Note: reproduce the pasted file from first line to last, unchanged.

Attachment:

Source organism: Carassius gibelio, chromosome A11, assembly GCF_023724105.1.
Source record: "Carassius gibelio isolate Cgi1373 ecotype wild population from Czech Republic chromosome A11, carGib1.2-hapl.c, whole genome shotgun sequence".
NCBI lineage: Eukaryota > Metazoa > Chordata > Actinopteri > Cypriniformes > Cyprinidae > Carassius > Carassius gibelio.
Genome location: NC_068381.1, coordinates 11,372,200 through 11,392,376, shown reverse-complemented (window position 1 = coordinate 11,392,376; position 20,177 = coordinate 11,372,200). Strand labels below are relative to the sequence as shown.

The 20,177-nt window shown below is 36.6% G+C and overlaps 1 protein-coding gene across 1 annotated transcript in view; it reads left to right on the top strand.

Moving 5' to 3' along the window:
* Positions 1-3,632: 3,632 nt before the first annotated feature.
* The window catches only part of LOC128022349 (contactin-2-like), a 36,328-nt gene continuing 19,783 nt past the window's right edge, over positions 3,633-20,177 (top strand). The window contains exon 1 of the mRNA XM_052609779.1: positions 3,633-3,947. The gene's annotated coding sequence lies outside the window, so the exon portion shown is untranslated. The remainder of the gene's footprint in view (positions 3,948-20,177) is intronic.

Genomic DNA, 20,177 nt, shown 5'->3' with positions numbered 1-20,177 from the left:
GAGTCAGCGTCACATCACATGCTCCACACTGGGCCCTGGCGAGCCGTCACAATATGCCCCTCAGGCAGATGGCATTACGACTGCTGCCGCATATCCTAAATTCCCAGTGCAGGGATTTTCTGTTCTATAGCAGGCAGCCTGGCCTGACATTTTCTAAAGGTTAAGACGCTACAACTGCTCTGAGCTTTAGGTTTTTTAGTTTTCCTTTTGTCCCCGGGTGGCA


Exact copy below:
Source organism: Carassius gibelio, chromosome A11, assembly GCF_023724105.1.
Source record: "Carassius gibelio isolate Cgi1373 ecotype wild population from Czech Republic chromosome A11, carGib1.2-hapl.c, whole genome shotgun sequence".
NCBI lineage: Eukaryota > Metazoa > Chordata > Actinopteri > Cypriniformes > Cyprinidae > Carassius > Carassius gibelio.
Genome location: NC_068381.1, coordinates 11,372,200 through 11,392,376, shown reverse-complemented (window position 1 = coordinate 11,392,376; position 20,177 = coordinate 11,372,200). Strand labels below are relative to the sequence as shown.

The 20,177-nt window shown below is 36.6% G+C and overlaps 1 protein-coding gene across 1 annotated transcript in view; it reads left to right on the top strand.

Moving 5' to 3' along the window:
* Positions 1-3,632: 3,632 nt before the first annotated feature.
* The window catches only part of LOC128022349 (contactin-2-like), a 36,328-nt gene continuing 19,783 nt past the window's right edge, over positions 3,633-20,177 (top strand). The window contains exon 1 of the mRNA XM_052609779.1: positions 3,633-3,947. The gene's annotated coding sequence lies outside the window, so the exon portion shown is untranslated. The remainder of the gene's footprint in view (positions 3,948-20,177) is intronic.

Genomic DNA, 20,177 nt, shown 5'->3' with positions numbered 1-20,177 from the left:
GAGTCAGCGTCACATCACATGCTCCACACTGGGCCCTGGCGAGCCGTCACAATATGCCCCTCAGGCAGATGGCATTACGACTGCTGCCGCATATCCTAAATTCCCAGTGCAGGGATTTTCTGTTCTATAGCAGGCAGCCTGGCCTGACATTTTCTAAAGGTTAAGACGCTACAACTGCTCTGAGCTTTAGGTTTTTTAGTTTTCCTTTTGTCCCCGGGTGGCA